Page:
•  I think business owners/entrepreneurs get caught up in the ‘social’ part of social media to the point where it is paralyzing them into being unproductive.  Being available/approachable and socializing are as different as night and day.  Once you can find balance between the two, social media can work.  (PS – kudos, great blog & great books Mr. Jantsch)

    • Thanks Joyce – great point – socializing is not the same as business networking either is it?

      •  totally not the same… so I find it interesting when people approach it all as if it was all synonymous. 

    • 100% agree. Balance is key.

  • John, as a brick and mortar I find us using
    social media to maintain our relationships with our customers that our
    product and service create. Same with email. Thanks for the thinking

  • Great concise insight.  What you’re really talking about here is building a brand, which is often the last thing that affiliate marketers think about.  Earning trust and showing brand value isn’t a quick conversion tactic, it’s an essential building block towards developing a brand that stakeholders can feel a connection to.  Fan/follower counts are false metrics towards these kinds of goals.  You can apply much of this same logic towards visual identity and other areas of brand building where affiliate marketers typically get bad advice to go to some crowdsourcing site and get low quality work for bargain basement prices.  In social media, like most areas of brand building, the harder way is usually the better way.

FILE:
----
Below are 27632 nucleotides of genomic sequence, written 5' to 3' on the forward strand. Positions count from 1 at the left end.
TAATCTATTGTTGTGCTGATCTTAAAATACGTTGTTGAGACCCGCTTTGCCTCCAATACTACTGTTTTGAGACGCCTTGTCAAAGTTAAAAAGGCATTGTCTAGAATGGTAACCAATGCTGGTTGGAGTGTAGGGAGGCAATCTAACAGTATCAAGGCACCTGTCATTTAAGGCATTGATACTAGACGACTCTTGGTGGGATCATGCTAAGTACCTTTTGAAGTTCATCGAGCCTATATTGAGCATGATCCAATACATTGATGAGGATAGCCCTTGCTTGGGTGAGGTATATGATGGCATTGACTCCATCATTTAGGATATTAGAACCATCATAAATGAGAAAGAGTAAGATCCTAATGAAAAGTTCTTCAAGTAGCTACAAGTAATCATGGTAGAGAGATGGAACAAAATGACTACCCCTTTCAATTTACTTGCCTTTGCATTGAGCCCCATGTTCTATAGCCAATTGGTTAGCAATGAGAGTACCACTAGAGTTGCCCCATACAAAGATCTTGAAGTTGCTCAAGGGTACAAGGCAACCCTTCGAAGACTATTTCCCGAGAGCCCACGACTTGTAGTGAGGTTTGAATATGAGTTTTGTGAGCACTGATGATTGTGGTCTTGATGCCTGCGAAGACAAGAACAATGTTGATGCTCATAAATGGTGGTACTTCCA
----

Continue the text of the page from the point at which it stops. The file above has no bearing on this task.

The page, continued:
• Yep – it’s all about generating trust – a whole bunch of little things at a time – rather than creating trust with a big push

  • Chris McNamara

    From a pure sales perspective, you are right on the money.

    However, your title is very general and addresses social media in one broad stroke. In that case, I must respectfully disagree. I see companies who use social media purely for relationship management rather than pure sales/lead generation. These companies are receiving a level of communication and interaction with existing customers they previously did not have. These insights and data are extremely valuable. It’s a bit unfair to dismiss it as not being a reason to be on social media. 

    Social media, by nature, is two-way communication. Getting insights from existing customers or current employees and maintaining these relationships can be just as valuable as lead generation.

    • I agree with you Chris. Social Media is a much easier way than ever before to be able to interact with you customers or potential customers on their level and manage your reputation that way. While gaining customers is definitely something social media should be used for, I don’t think it’s the only thing.